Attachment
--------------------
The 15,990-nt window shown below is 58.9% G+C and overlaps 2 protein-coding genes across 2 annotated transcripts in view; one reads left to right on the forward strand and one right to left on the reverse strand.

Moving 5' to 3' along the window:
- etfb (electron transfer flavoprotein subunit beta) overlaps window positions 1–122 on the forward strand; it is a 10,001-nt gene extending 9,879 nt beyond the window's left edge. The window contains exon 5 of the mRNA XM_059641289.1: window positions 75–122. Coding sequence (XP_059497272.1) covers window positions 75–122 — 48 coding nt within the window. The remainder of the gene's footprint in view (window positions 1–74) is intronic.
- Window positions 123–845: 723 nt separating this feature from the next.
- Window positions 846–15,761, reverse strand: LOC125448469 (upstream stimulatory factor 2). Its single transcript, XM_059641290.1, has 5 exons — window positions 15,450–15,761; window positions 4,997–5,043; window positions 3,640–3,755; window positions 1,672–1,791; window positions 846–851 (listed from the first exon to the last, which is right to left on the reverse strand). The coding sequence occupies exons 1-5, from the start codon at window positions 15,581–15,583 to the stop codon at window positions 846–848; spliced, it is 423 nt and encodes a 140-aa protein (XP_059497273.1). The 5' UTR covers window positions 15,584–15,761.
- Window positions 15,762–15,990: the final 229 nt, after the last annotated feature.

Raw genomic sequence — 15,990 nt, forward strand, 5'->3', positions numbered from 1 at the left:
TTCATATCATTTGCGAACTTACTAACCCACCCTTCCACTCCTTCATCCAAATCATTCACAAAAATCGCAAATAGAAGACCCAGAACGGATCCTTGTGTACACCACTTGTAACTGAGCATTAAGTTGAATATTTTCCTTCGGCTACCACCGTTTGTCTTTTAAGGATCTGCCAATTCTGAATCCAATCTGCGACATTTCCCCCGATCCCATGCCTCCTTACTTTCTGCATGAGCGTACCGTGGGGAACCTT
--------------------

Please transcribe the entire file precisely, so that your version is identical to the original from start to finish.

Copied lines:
The 15,990-nt window shown below is 58.9% G+C and overlaps 2 protein-coding genes across 2 annotated transcripts in view; one reads left to right on the forward strand and one right to left on the reverse strand.

Moving 5' to 3' along the window:
- etfb (electron transfer flavoprotein subunit beta) overlaps window positions 1–122 on the forward strand; it is a 10,001-nt gene extending 9,879 nt beyond the window's left edge. The window contains exon 5 of the mRNA XM_059641289.1: window positions 75–122. Coding sequence (XP_059497272.1) covers window positions 75–122 — 48 coding nt within the window. The remainder of the gene's footprint in view (window positions 1–74) is intronic.
- Window positions 123–845: 723 nt separating this feature from the next.
- Window positions 846–15,761, reverse strand: LOC125448469 (upstream stimulatory factor 2). Its single transcript, XM_059641290.1, has 5 exons — window positions 15,450–15,761; window positions 4,997–5,043; window positions 3,640–3,755; window positions 1,672–1,791; window positions 846–851 (listed from the first exon to the last, which is right to left on the reverse strand). The coding sequence occupies exons 1-5, from the start codon at window positions 15,581–15,583 to the stop codon at window positions 846–848; spliced, it is 423 nt and encodes a 140-aa protein (XP_059497273.1). The 5' UTR covers window positions 15,584–15,761.
- Window positions 15,762–15,990: the final 229 nt, after the last annotated feature.

Raw genomic sequence — 15,990 nt, forward strand, 5'->3', positions numbered from 1 at the left:
TTCATATCATTTGCGAACTTACTAACCCACCCTTCCACTCCTTCATCCAAATCATTCACAAAAATCGCAAATAGAAGACCCAGAACGGATCCTTGTGTACACCACTTGTAACTGAGCATTAAGTTGAATATTTTCCTTCGGCTACCACCGTTTGTCTTTTAAGGATCTGCCAATTCTGAATCCAATCTGCGACATTTCCCCCGATCCCATGCCTCCTTACTTTCTGCATGAGCGTACCGTGGGGAACCTT